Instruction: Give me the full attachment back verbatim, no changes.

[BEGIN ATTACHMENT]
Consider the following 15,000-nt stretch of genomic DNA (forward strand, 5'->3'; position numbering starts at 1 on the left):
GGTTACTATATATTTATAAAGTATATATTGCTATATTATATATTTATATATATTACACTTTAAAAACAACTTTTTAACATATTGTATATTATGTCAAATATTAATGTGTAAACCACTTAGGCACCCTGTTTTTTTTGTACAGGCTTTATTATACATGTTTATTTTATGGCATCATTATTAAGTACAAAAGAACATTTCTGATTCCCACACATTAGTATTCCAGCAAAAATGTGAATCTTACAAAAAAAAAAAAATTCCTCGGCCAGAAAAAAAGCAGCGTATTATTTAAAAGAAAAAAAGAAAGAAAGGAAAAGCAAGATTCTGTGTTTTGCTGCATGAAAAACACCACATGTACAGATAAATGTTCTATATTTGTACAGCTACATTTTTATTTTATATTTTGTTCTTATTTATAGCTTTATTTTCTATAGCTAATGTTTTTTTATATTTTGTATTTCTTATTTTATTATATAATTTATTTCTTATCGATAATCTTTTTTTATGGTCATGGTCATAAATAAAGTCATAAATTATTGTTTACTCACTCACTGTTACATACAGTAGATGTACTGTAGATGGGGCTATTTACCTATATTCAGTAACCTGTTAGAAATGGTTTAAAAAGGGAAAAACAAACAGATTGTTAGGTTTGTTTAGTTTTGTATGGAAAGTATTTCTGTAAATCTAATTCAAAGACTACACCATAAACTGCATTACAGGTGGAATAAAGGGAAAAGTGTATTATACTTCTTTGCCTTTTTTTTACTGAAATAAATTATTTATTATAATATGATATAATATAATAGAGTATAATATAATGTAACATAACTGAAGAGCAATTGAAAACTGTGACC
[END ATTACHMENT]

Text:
Consider the following 15,000-nt stretch of genomic DNA (forward strand, 5'->3'; position numbering starts at 1 on the left):
GGTTACTATATATTTATAAAGTATATATTGCTATATTATATATTTATATATATTACACTTTAAAAACAACTTTTTAACATATTGTATATTATGTCAAATATTAATGTGTAAACCACTTAGGCACCCTGTTTTTTTTGTACAGGCTTTATTATACATGTTTATTTTATGGCATCATTATTAAGTACAAAAGAACATTTCTGATTCCCACACATTAGTATTCCAGCAAAAATGTGAATCTTACAAAAAAAAAAAAATTCCTCGGCCAGAAAAAAAGCAGCGTATTATTTAAAAGAAAAAAAGAAAGAAAGGAAAAGCAAGATTCTGTGTTTTGCTGCATGAAAAACACCACATGTACAGATAAATGTTCTATATTTGTACAGCTACATTTTTATTTTATATTTTGTTCTTATTTATAGCTTTATTTTCTATAGCTAATGTTTTTTTATATTTTGTATTTCTTATTTTATTATATAATTTATTTCTTATCGATAATCTTTTTTTATGGTCATGGTCATAAATAAAGTCATAAATTATTGTTTACTCACTCACTGTTACATACAGTAGATGTACTGTAGATGGGGCTATTTACCTATATTCAGTAACCTGTTAGAAATGGTTTAAAAAGGGAAAAACAAACAGATTGTTAGGTTTGTTTAGTTTTGTATGGAAAGTATTTCTGTAAATCTAATTCAAAGACTACACCATAAACTGCATTACAGGTGGAATAAAGGGAAAAGTGTATTATACTTCTTTGCCTTTTTTTTACTGAAATAAATTATTTATTATAATATGATATAATATAATAGAGTATAATATAATGTAACATAACTGAAGAGCAATTGAAAACTGTGACC